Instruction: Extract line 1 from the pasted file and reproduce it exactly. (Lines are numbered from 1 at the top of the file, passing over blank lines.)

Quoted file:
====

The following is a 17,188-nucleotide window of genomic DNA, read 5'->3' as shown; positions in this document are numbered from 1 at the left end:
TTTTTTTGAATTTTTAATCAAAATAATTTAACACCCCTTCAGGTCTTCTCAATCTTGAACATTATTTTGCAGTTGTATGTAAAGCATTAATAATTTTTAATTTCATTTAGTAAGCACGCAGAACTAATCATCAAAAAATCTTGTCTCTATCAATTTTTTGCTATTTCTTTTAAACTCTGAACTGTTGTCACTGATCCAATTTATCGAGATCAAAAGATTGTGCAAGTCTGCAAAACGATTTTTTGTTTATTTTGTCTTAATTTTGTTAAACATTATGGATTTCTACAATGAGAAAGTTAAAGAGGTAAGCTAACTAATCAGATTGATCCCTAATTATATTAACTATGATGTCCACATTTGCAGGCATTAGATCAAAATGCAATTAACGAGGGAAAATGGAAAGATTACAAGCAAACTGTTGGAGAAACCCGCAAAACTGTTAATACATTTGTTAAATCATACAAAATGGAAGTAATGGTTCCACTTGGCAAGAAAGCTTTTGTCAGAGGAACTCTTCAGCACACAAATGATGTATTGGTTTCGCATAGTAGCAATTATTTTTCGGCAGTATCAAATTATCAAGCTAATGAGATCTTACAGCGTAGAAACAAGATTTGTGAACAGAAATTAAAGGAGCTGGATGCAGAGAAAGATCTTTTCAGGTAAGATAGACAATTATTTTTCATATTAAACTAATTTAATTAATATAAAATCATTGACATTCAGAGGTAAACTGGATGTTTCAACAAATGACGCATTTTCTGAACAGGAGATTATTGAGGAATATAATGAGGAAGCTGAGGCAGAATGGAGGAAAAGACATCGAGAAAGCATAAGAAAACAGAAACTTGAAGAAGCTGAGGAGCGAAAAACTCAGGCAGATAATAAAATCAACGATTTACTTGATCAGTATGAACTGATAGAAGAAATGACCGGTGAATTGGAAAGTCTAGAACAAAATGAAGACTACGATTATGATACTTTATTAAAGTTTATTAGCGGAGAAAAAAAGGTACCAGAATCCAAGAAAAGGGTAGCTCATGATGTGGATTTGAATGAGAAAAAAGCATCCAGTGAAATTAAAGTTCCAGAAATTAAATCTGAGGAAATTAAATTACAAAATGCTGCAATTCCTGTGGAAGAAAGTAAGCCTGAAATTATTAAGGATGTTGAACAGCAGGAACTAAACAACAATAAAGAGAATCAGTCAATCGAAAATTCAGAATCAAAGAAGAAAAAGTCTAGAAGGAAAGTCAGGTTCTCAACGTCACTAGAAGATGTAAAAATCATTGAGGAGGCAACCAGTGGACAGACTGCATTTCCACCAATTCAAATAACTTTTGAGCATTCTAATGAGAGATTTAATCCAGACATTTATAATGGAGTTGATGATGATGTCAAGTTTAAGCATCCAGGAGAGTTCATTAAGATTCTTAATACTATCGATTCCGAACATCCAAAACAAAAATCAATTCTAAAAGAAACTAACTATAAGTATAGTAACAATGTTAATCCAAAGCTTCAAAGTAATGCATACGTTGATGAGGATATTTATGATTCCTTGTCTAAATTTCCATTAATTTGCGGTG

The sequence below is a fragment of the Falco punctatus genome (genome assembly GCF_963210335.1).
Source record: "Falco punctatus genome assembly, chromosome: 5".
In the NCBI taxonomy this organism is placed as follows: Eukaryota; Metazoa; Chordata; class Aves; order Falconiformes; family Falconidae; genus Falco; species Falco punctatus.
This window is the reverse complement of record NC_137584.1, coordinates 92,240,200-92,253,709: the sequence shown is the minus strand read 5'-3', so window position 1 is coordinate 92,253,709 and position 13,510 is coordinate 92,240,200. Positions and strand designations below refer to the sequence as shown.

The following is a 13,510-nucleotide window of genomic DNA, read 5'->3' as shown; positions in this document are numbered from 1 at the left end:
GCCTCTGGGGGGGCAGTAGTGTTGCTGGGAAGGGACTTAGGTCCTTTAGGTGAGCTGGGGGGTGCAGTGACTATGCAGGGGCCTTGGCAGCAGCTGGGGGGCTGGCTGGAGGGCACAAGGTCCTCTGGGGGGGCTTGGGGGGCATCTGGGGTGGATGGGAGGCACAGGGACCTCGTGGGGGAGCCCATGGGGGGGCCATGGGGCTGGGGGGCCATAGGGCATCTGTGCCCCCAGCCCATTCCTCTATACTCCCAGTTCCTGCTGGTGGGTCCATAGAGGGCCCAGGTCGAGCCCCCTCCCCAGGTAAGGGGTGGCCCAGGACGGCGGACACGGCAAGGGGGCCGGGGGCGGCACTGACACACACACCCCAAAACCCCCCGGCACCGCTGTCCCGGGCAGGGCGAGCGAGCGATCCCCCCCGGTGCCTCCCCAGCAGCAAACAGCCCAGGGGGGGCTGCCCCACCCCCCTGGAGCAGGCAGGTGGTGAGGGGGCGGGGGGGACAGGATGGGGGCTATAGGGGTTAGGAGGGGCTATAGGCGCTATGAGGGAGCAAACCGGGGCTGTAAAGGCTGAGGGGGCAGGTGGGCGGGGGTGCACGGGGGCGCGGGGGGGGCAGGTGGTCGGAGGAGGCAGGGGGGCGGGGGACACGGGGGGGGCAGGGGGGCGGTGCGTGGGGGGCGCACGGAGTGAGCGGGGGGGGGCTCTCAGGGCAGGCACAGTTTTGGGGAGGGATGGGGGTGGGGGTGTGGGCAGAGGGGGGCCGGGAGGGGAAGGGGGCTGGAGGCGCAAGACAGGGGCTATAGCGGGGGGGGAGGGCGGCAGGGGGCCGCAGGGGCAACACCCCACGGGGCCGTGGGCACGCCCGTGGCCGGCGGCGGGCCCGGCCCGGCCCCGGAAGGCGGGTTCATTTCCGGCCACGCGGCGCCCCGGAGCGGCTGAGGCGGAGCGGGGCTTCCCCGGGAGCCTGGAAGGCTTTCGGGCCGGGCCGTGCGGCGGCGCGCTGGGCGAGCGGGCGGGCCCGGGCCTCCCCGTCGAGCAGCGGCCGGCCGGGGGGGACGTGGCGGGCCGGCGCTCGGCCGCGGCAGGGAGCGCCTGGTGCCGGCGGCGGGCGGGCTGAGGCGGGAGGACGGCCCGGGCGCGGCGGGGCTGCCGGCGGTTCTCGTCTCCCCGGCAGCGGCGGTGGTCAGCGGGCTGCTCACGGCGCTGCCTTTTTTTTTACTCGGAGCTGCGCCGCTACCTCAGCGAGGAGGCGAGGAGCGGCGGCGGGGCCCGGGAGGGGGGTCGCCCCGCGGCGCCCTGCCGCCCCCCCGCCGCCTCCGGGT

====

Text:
The following is a 17,188-nucleotide window of genomic DNA, read 5'->3' as shown; positions in this document are numbered from 1 at the left end: